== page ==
The “charm” of the place was thus in its exclusivity not its appearance. Come Monday morning, any school day Monday morning, the ones that counted after hard social weekend of fending, or not fending, off some sidewalk Lothario, and the place was sure to be jam-packed with every girl with a story to tell, re-tell, or discount as the case may be. If this had been a Catholic school rather than public it would have required the full-time services of a senior cleric to absolve all the lies told on any given Monday morning. Also needless to say, and it took no modern sociologist, no sociologist of youth culture, post-World War II youth culture, no one studied in the tribal norms, in the angsts and alienation, to figure it out in even such an elitist democratic lounge which apparently took it model from ancient Greek civic life except ruled by young women rather than old men that a certain pecking order, or more aptly cliques existed aplenty.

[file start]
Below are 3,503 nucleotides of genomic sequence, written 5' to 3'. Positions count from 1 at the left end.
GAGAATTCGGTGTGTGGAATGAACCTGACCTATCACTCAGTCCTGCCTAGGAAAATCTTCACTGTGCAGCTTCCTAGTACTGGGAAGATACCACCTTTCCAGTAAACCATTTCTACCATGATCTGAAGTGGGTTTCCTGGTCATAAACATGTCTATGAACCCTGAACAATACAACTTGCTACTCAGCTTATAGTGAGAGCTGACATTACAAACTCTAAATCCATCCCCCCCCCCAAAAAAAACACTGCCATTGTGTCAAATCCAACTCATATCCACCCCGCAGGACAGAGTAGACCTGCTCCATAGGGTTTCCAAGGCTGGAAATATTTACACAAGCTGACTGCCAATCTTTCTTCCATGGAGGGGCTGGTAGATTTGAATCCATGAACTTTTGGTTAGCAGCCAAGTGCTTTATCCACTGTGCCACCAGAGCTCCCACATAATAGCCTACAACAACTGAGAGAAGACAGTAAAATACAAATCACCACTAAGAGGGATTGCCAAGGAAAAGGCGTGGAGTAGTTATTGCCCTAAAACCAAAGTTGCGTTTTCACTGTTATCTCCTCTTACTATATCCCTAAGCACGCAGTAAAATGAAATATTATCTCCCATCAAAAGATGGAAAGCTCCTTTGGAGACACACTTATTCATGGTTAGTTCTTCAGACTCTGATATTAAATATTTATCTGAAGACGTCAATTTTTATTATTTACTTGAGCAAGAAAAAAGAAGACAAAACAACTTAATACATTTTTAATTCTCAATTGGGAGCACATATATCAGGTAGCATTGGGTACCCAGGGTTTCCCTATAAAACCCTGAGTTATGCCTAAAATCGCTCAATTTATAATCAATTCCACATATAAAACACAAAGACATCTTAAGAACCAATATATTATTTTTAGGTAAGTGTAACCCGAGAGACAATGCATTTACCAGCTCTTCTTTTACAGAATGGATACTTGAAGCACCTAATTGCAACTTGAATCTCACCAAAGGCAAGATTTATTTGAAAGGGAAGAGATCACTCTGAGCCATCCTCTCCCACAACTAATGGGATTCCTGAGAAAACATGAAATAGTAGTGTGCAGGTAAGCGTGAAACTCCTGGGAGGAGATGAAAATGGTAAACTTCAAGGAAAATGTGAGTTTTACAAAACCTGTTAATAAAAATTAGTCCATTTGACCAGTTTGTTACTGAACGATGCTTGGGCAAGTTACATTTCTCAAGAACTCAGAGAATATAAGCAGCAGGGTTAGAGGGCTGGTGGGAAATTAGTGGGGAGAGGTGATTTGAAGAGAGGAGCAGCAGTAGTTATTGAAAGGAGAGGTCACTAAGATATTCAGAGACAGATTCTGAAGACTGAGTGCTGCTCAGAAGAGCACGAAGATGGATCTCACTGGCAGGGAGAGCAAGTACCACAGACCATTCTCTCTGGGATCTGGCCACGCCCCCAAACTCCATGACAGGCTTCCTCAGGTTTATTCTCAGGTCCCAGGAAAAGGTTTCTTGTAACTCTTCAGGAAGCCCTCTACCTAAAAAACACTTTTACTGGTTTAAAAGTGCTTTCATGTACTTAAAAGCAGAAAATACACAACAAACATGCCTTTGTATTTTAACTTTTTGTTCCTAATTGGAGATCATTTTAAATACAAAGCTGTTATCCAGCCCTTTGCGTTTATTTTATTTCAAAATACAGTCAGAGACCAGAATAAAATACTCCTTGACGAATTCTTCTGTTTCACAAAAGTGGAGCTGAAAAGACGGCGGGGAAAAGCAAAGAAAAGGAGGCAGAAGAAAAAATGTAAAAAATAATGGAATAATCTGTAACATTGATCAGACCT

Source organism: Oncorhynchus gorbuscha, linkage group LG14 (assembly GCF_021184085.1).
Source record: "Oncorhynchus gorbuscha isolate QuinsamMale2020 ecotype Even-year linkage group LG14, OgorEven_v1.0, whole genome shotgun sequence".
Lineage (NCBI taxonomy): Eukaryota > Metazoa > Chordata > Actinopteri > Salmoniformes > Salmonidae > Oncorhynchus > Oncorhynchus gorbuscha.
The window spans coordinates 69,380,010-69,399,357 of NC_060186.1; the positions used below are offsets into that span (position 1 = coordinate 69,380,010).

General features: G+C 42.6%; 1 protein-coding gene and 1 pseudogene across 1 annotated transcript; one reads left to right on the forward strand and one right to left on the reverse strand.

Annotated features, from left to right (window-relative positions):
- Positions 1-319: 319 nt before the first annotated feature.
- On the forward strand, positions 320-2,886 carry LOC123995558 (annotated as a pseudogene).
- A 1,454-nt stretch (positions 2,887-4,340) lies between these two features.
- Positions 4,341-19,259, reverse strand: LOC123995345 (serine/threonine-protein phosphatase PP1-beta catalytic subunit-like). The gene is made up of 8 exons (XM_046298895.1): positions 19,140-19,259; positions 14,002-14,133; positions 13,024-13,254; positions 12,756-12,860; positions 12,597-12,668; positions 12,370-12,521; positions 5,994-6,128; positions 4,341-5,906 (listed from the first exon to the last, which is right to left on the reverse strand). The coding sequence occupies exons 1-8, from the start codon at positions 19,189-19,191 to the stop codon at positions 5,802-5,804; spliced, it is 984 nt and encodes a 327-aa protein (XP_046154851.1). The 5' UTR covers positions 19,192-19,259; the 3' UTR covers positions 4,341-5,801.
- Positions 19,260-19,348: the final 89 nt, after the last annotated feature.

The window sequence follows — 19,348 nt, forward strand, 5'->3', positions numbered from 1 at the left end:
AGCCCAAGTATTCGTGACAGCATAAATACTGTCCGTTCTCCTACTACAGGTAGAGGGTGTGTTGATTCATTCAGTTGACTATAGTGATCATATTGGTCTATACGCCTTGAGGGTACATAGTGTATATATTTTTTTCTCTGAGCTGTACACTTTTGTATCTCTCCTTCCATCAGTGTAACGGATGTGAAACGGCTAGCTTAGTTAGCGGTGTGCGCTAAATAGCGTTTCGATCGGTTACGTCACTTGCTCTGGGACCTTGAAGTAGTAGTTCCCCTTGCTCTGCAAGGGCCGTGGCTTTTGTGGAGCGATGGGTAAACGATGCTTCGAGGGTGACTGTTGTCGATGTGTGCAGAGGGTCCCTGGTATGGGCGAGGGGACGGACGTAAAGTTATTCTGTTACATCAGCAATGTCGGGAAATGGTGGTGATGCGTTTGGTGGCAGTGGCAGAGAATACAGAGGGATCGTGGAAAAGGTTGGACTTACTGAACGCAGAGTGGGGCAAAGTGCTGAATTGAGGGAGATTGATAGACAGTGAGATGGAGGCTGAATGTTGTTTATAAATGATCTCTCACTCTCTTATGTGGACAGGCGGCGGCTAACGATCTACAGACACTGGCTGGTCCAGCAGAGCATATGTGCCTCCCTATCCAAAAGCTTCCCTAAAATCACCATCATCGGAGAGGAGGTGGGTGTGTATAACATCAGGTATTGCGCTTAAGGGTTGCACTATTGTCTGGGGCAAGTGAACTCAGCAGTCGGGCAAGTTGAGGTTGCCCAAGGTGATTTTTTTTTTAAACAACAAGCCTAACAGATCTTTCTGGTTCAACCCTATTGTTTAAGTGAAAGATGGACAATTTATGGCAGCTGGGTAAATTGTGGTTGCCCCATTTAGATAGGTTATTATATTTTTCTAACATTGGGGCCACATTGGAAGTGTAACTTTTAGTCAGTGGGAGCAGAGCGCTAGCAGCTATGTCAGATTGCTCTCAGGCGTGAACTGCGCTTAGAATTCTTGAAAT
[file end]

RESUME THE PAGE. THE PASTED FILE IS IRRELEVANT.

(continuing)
The most vocal one, although the smallest, was composed of the “bad” girls, mainly working class, or lower, mostly Irish and Italian, fathers working in the local shipyard or the factories that dotted the river, cigarette-smoking (allegedly okay), blowing the smoke out the window this September day as the weather was still good enough to have open windows. As if the nervous, quick-puff stale smells of the cigarettes were not permanently etched on the stained walls already, taking no bloodhound to figure out the No Smoking rule was being violated, violated daily. (Again no action by school authorities was ever taken while a junior or senior girl was in this sanctuary.) Oh yes, and those “bad” girls just then were chewing gum, chewing Wrigley’s double-mint gum, although that ubiquitous habit was not confined to bad girls, as if that act would take the smell of the cigarette away from their breathes. One girl, Anna, a usually dour pretty girl, was animatedly talking, without a seeming hint of embarrassment or concern that others would hear about how her new boyfriend, a biker from Adamsville who to hear her tell it was an A- Number One stud, and she “did it” on the Adamsville beach (she put it more graphically, much more graphically, but the reader can figure that out). And her listeners, previously somewhat sullen, perked up as she went into the details, and they started, Monday morning or not, to get a certain glean in their eyes thinking about the response when they told their own boyfriends about this one. If they did.